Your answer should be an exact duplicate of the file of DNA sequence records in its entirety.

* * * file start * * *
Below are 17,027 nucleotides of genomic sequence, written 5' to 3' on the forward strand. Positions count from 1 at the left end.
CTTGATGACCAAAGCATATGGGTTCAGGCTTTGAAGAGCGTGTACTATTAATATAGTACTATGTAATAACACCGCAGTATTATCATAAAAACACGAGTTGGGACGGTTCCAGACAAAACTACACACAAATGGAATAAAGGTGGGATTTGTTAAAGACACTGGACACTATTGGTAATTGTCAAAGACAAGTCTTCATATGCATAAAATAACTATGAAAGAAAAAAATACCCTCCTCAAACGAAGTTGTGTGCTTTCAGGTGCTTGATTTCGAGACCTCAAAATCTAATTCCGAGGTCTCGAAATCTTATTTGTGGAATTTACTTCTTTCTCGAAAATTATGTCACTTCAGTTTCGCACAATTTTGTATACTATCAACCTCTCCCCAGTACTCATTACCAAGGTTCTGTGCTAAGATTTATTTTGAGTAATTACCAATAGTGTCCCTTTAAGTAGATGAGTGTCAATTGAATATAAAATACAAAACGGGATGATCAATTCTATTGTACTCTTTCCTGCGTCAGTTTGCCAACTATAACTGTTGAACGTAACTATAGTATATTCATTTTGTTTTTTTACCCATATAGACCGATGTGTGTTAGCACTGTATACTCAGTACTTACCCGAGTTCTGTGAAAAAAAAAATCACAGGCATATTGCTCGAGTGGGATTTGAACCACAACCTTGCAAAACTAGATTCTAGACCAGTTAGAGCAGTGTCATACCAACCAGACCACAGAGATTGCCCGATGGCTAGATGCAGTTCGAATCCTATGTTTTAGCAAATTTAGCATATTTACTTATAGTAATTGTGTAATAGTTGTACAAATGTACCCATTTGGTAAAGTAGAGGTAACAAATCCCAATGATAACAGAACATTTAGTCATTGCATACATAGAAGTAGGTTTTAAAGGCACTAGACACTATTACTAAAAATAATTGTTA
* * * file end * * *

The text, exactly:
Below are 17,027 nucleotides of genomic sequence, written 5' to 3' on the forward strand. Positions count from 1 at the left end.
CTTGATGACCAAAGCATATGGGTTCAGGCTTTGAAGAGCGTGTACTATTAATATAGTACTATGTAATAACACCGCAGTATTATCATAAAAACACGAGTTGGGACGGTTCCAGACAAAACTACACACAAATGGAATAAAGGTGGGATTTGTTAAAGACACTGGACACTATTGGTAATTGTCAAAGACAAGTCTTCATATGCATAAAATAACTATGAAAGAAAAAAATACCCTCCTCAAACGAAGTTGTGTGCTTTCAGGTGCTTGATTTCGAGACCTCAAAATCTAATTCCGAGGTCTCGAAATCTTATTTGTGGAATTTACTTCTTTCTCGAAAATTATGTCACTTCAGTTTCGCACAATTTTGTATACTATCAACCTCTCCCCAGTACTCATTACCAAGGTTCTGTGCTAAGATTTATTTTGAGTAATTACCAATAGTGTCCCTTTAAGTAGATGAGTGTCAATTGAATATAAAATACAAAACGGGATGATCAATTCTATTGTACTCTTTCCTGCGTCAGTTTGCCAACTATAACTGTTGAACGTAACTATAGTATATTCATTTTGTTTTTTTACCCATATAGACCGATGTGTGTTAGCACTGTATACTCAGTACTTACCCGAGTTCTGTGAAAAAAAAAATCACAGGCATATTGCTCGAGTGGGATTTGAACCACAACCTTGCAAAACTAGATTCTAGACCAGTTAGAGCAGTGTCATACCAACCAGACCACAGAGATTGCCCGATGGCTAGATGCAGTTCGAATCCTATGTTTTAGCAAATTTAGCATATTTACTTATAGTAATTGTGTAATAGTTGTACAAATGTACCCATTTGGTAAAGTAGAGGTAACAAATCCCAATGATAACAGAACATTTAGTCATTGCATACATAGAAGTAGGTTTTAAAGGCACTAGACACTATTACTAAAAATAATTGTTA